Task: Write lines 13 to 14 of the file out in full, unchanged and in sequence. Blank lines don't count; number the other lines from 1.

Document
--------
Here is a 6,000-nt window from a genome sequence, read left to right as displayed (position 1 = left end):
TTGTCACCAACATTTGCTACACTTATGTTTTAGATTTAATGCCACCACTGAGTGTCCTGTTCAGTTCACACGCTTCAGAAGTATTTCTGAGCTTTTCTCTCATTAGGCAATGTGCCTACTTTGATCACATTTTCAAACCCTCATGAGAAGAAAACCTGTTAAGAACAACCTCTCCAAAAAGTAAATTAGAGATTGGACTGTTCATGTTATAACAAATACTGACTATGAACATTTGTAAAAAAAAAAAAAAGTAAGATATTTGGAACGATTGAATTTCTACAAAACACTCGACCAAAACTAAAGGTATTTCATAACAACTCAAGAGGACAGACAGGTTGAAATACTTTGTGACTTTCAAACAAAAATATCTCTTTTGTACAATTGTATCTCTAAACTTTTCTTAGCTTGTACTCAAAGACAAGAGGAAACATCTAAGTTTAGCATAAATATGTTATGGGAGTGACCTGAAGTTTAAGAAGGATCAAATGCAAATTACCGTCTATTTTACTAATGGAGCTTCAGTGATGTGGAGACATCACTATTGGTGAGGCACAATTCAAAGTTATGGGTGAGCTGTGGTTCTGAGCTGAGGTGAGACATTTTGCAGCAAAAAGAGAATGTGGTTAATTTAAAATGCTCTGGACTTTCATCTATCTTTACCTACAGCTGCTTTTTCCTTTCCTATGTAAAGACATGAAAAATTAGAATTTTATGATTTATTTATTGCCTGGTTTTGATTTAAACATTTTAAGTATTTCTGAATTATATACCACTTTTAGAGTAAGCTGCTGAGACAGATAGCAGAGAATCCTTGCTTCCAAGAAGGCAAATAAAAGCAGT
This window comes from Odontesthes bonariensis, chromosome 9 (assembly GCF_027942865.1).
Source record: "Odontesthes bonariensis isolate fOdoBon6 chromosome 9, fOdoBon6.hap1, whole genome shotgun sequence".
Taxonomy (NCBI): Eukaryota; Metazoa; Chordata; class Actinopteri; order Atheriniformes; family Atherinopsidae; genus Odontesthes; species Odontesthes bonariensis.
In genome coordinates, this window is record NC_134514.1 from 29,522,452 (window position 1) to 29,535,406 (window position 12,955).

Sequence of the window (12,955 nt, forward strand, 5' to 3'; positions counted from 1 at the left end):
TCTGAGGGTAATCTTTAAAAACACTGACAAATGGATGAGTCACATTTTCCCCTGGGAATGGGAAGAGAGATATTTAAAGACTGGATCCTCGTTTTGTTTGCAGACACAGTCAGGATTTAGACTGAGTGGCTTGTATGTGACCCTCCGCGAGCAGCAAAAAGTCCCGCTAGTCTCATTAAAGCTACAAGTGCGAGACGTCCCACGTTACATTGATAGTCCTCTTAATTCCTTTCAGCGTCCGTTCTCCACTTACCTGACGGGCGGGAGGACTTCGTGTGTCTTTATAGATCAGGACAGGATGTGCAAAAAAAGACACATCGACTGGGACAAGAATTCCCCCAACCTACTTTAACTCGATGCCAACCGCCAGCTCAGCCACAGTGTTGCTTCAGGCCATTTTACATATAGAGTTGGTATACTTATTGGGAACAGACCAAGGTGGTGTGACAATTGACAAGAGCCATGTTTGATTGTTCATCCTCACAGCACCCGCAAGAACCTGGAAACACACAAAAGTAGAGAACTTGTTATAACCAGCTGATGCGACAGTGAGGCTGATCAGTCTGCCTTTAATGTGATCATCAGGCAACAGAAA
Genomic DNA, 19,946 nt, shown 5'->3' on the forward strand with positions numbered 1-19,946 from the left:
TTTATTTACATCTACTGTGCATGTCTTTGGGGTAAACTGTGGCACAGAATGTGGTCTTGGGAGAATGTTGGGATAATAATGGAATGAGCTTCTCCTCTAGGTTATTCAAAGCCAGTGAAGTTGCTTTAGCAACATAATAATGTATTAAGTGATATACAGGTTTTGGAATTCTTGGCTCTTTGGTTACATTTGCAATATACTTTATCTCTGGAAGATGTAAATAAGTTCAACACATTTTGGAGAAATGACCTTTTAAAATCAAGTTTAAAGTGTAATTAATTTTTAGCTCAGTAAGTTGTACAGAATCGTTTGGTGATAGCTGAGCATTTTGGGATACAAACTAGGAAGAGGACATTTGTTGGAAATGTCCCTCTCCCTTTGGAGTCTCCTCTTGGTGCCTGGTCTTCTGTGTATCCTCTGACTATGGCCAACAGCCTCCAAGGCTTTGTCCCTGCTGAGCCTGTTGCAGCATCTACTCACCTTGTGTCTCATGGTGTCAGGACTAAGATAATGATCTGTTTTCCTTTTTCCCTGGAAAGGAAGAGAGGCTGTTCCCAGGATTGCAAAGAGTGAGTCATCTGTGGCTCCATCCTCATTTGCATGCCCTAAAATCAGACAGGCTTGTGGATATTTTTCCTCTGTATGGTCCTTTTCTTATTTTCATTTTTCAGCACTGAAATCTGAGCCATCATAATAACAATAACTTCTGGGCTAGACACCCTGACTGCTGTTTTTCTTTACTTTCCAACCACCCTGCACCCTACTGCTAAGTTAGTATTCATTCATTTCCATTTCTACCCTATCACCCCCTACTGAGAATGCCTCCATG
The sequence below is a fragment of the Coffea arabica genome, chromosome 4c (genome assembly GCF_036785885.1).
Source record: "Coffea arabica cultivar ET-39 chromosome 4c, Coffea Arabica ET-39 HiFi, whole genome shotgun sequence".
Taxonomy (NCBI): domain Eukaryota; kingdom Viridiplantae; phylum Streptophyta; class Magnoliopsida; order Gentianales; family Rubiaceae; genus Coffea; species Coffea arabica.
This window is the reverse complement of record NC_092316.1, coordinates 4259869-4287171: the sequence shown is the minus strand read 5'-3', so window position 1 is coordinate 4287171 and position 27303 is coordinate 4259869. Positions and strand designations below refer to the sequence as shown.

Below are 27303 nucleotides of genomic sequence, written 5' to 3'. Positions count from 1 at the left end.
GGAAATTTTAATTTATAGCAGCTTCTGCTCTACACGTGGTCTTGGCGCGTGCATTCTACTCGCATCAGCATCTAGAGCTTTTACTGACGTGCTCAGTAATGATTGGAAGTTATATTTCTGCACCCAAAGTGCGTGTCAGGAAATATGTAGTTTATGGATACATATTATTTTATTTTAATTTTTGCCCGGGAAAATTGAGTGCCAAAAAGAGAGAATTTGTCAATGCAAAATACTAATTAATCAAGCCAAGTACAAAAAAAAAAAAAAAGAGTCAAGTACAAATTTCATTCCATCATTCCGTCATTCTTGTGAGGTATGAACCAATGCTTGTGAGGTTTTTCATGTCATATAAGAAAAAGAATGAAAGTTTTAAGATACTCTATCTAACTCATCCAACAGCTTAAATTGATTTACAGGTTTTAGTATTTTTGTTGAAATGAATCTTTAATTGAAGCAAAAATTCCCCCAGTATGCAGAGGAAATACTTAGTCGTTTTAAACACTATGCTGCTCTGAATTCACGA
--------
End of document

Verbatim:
Taxonomy (NCBI): domain Eukaryota; kingdom Viridiplantae; phylum Streptophyta; class Magnoliopsida; order Gentianales; family Rubiaceae; genus Coffea; species Coffea arabica.
This window is the reverse complement of record NC_092316.1, coordinates 4259869-4287171: the sequence shown is the minus strand read 5'-3', so window position 1 is coordinate 4287171 and position 27303 is coordinate 4259869. Positions and strand designations below refer to the sequence as shown.